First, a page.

Because AMPA and NMDA receptors play key roles in synaptic plasticity, our findings provide a direct molecular mechanism to explain the inhibition of synaptic long-term potentiation (LTP) and the facilitation of long-term depression (LTD) induced by Aβ oligomers. Directly supporting and extending these findings, a paper just out in Nature Neuroscience (D’Amelio et al., 2010) showed a calcineurin-dependent decrease in phosphorylation of GluR1 at Ser845, followed by removal of AMPA receptors from synapses in Tg2576-APPSwe mice. Interestingly, both Jurgensen et al. and D’Amelio et al. showed that neither AMPA nor NMDA receptors are readily degraded upon their removal from the surface, suggesting that mechanisms capable of stimulating reinsertion of the receptors into the neuronal membrane could potentially counteract the negative impact of Aβ oligomers. To test this hypothesis, we asked whether a specific D1-receptor agonist could rescue neurons from Aβ oligomer-induced loss of surface receptors and inhibition of plasticity. The rationale for this was that D1 receptors are coupled to stimulatory G proteins that activate adenylate cyclase, leading to increased production of cAMP. In turn, cAMP activates protein kinase A (PKA), which phosphorylates AMPA and NMDA receptors at the serine residues that control membrane insertion.

    Remarkably, we found that the D1 agonist effectively blocked dephosphorylation and removal of AMPA and NMDA receptors from the neuronal membrane, and prevented oligomer-induced inhibition of LTP in hippocampal slices. This suggests that specific activation of D1 dopamine receptors could be a novel therapeutic approach to prevent Aβ oligomer-induced synapse failure and memory loss in the early stages of AD.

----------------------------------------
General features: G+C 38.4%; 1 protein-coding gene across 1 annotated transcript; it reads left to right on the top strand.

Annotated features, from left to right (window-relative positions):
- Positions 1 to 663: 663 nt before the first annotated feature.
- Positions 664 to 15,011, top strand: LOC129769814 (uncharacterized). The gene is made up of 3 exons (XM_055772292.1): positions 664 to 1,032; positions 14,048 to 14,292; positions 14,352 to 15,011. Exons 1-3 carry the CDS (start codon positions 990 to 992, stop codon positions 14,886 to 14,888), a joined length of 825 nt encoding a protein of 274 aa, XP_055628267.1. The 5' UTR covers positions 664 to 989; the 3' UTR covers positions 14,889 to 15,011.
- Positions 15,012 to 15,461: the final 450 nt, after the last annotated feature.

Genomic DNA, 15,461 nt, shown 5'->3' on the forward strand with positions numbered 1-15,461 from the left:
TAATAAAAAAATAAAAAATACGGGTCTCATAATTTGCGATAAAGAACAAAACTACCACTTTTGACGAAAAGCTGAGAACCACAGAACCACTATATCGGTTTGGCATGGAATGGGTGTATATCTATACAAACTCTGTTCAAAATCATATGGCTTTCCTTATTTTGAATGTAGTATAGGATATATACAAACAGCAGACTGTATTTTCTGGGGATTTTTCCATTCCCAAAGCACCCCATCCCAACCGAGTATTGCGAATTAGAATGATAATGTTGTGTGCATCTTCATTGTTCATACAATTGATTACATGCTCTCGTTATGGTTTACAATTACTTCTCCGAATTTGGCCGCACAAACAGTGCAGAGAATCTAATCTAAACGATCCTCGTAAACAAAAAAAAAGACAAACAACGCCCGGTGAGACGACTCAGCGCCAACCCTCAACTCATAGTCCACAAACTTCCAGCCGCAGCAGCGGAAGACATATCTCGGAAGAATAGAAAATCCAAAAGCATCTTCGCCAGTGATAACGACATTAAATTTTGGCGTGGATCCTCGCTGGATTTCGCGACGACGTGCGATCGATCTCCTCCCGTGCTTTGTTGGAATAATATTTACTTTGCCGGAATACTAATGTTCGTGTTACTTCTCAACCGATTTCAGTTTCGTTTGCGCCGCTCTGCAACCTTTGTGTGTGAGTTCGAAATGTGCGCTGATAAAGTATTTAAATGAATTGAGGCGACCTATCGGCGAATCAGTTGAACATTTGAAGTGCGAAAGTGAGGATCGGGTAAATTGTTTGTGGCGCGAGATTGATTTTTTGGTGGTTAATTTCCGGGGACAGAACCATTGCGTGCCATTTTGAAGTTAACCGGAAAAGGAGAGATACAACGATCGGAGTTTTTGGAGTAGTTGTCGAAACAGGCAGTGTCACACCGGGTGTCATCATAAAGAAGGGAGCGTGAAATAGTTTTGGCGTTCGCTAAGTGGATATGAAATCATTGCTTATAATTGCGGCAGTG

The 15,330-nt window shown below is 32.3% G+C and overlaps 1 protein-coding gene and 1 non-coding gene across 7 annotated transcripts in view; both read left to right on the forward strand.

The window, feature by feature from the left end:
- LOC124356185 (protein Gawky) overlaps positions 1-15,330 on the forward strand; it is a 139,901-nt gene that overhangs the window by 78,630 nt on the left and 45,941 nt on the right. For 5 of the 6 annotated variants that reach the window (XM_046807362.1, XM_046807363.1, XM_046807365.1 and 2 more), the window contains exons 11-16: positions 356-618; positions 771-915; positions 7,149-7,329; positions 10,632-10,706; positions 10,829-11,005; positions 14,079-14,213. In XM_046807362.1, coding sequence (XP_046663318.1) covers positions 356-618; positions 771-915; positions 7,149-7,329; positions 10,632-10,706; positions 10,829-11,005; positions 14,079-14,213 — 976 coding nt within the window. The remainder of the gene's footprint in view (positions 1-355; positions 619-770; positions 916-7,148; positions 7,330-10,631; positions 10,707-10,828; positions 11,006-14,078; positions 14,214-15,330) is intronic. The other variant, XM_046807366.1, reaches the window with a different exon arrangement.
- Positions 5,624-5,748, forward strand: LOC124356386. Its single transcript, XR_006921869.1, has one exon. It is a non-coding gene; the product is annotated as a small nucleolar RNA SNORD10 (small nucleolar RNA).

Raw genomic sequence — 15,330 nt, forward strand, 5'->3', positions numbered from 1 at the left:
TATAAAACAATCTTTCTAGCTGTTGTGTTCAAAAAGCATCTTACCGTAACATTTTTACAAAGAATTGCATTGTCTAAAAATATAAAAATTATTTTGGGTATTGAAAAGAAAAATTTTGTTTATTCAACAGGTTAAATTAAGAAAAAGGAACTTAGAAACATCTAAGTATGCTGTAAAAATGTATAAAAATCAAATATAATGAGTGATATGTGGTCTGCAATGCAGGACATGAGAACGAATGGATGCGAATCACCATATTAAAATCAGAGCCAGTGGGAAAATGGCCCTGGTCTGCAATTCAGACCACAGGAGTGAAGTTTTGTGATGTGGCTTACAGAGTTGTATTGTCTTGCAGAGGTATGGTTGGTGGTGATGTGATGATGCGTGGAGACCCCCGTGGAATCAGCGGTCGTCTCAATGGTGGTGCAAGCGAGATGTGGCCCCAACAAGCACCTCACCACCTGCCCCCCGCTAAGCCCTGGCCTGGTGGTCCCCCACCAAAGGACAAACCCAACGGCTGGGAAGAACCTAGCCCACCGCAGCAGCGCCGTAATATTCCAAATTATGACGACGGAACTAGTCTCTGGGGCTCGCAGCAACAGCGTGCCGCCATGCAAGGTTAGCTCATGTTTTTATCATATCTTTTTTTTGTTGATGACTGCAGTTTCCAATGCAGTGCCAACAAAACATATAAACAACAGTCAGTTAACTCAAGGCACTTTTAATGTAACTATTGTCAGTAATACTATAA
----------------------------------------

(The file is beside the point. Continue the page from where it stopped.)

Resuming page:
Thus, in addition to the possible antioxidant action and the ability to increase Aβ degradation (as suggested by Himeno’s study), direct neurochemical effects of dopamine receptor agonists may be beneficial in AD. From a therapeutic point of view, however, APO would probably not be the best choice. As mentioned above, APO is a non-specific dopamine receptor agonist, acting on both D1 and D2 families of receptors (in fact, APO has higher affinities for D2-like than for D1-like receptors). Contrary to D1-like receptors, D2-like receptors are coupled to inhibitory G proteins, thus leading to reduced cAMP production and reduced PKA-dependent phosphorylation of AMPA or NMDA receptor subunits. Moreover, because D2 receptors are particularly enriched in the nigrostriatal pathway involved in motor control, use of a drug that activates D2 receptors in this brain region may lead to undesirable, or perhaps unacceptable, side effects. Yet another side effect of APO, related to activation of D2 receptors, is that it is a potent emetic. On the other hand, D1 receptors are enriched in projections from the ventral tegmental area to the hippocampus, a circuitry that is known to play important roles in learning and memory.

    In conclusion, the possibility to combat synapse failure and memory loss by selective activation of D1 receptors should be further investigated as an approach to develop more effective treatments in AD.


    . Activation of D1/D5 dopamine receptors protects neurons from synapse dysfunction induced by amyloid-beta oligomers. J Biol Chem. 2011 Feb 4;286(5):3270-6. PubMed.

    . Caspase-3 triggers early synaptic dysfunction in a mouse model of Alzheimer's disease. Nat Neurosci. 2011 Jan;14(1):69-76. PubMed.

  2. Very nice studies of how a classic small molecule with action at numerous receptors could be therapeutic for AD.